Reaction to Kerala boy’s viral video exposes Islamophobia

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Photo: YouTube

By Abdul Hafees

A fourth-standard child from Kerala’s Kondotty, Muhammad Fayis posed for a video in which he tried to create a flower with a piece of paper, pencil and a scissor. Though Fayis failed in his attempt to give it a shape of a flower, he did not give up and went on with his craft without hesitation to leave an inspiring note for his viewers at the end. He said, “Sometimes it works, sometimes it won’t. Mine did not work as expected. No matter what the result will be, you should try and never give up!”

The video went viral and was widely shared. It won hearts of millions as his words were considered to be inspiring and give a profound lesson to not give up during times of failure. However, soon there was a backlash on social media over the white cap (thoppi in Malayalam) donned by the kid in his photographs. He received accolades from many including Milma that featured his words in their ad and handed over to the kid a royalty worth ten thousand rupees. Surprisingly, some social media users targeted the child and his parents “for projecting the child” before the media in a white Muslim cap.

Muhammad Fayis hails from a Muslim orthodox background in Kerala and wears a cap like any Madrasa child in any part of Kerala. In Kerala, boys attending a Madrasa routinely wear a cap when they are outside the house after Madrasa time. As such, these children put off the cap when they are inside the house. The video actually was taken while he was in the house. And when he came outside after his video had gone viral, he wore a cap which irked those who questioned the child’s parents’ move “to project the child with a cap.”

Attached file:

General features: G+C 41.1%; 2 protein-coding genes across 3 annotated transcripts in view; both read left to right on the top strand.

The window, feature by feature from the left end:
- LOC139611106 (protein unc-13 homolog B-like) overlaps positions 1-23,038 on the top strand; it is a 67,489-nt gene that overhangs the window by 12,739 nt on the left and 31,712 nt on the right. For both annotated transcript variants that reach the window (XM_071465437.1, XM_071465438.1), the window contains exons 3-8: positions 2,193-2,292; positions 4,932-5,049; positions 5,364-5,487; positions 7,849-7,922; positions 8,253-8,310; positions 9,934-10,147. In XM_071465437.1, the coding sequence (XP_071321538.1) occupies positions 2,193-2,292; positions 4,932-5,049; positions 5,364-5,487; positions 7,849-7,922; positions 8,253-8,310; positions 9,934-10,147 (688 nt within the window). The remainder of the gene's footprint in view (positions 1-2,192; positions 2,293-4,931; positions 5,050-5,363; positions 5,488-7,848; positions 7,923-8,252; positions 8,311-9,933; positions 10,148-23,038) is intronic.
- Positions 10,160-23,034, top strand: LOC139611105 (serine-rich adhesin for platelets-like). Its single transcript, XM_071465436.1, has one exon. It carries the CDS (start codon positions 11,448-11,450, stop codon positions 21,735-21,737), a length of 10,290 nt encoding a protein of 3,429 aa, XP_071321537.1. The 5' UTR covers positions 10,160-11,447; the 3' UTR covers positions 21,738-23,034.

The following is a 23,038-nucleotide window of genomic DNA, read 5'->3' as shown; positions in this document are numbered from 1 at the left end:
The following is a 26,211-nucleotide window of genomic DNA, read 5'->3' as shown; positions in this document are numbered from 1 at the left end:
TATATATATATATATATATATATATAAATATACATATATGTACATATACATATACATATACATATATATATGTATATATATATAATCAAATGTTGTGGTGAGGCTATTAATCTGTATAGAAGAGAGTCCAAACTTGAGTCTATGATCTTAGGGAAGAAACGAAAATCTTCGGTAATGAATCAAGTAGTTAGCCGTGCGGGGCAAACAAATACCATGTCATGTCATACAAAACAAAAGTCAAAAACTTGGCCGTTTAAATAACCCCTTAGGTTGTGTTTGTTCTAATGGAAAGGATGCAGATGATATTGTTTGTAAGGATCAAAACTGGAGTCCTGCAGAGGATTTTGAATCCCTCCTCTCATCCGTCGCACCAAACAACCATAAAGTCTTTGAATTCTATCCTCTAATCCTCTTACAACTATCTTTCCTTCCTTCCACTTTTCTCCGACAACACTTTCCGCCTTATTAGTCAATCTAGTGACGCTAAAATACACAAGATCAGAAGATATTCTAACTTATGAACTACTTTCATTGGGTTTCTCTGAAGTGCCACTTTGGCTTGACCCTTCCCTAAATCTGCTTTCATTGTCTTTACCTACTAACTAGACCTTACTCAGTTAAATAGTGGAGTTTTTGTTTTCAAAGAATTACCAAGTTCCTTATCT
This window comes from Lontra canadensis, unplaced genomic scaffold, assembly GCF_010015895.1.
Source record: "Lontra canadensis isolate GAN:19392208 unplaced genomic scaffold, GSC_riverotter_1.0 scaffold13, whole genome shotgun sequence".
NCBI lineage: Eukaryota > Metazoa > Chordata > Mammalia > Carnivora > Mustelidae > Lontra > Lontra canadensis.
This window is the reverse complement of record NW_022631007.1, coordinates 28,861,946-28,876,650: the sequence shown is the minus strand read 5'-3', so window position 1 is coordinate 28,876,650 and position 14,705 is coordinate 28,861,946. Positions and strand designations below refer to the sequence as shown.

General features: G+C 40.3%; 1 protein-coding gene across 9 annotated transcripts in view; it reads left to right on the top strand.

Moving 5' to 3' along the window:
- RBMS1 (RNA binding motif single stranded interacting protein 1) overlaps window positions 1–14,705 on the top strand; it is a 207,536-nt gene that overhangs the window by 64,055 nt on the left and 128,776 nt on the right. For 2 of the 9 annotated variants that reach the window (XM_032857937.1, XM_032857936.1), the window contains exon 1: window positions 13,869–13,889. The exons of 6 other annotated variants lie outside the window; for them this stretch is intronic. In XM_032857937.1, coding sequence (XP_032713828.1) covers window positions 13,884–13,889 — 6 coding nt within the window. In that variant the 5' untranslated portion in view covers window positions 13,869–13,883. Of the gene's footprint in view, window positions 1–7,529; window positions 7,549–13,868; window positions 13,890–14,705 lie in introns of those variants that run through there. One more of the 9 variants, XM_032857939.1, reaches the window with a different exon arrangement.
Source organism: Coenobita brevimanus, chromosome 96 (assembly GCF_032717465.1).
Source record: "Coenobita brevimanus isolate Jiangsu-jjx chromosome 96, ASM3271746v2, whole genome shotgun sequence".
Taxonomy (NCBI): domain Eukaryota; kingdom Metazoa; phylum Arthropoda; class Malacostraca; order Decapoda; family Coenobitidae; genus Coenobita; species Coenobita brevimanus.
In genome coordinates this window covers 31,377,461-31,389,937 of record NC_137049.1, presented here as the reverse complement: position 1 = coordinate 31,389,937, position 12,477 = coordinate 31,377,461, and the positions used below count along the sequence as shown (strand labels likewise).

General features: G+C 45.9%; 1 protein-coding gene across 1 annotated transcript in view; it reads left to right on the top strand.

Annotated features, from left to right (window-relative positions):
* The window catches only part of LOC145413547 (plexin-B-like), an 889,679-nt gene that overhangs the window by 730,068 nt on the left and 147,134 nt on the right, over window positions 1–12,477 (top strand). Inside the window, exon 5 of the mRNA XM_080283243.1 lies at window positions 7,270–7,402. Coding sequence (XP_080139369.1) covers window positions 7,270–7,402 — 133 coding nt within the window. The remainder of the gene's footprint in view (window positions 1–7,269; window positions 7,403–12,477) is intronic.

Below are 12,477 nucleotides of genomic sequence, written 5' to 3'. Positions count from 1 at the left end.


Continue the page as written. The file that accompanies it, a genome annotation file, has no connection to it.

The whole story was spun by some social media users who blamed the child for donning the cap because they did not like their hero wearing a cap. This is yet another example of Islamophobia and many from the Muslim community later posted their photographs with Muslim caps on Facebook expressing their solidarity with the child and his family. It is no surprise that hate-mongers on social media, who hide their identity and political affiliation, throw communal slurs at such incidents. Some political leaders in Kerala too have shown their communal attitude against such instances. SNDP (Sree Narayana Dharma Paripalana Yogam) General Secretary, Vellappally Nadeshan, had alleged back in 2015 that the government showed its bias in disbursing compensation to the victim’s kin when a Muslim man Noushad died while trying to rescue two drainage workers from a manhole and Kerala government announced a compensation for his family. Nadeshan had said, “So, if you die, you should die as a Muslim (to get compensation).” At that time, his words had sparked widespread outrage and an FIR was registered against him. Recently, a statement made by P. Mohanan, Kozhikode district secretary of the CPI (M), that Muslim extremist outfits were offering help to Maoists had also sparked off a political storm in the State.

According to reports, Fayis will donate the money he received as royalty from Milma to the Chief Minister’s Distress Relief Fund (CMDRF) for COVID-19 and to support a young woman from a poor background to get married.

Bio:
Abdul Hafees is a former sub-editor at The Pioneer, New Delhi and currently working in Dubai.

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Read the latest issue of Cafe Dissensus Magazine, “Poetics and politics of the ‘everyday’: Engaging with India’s northeast”, edited by Bhumika R, IIT Jammu and Suranjana Choudhury, NEHU, India.

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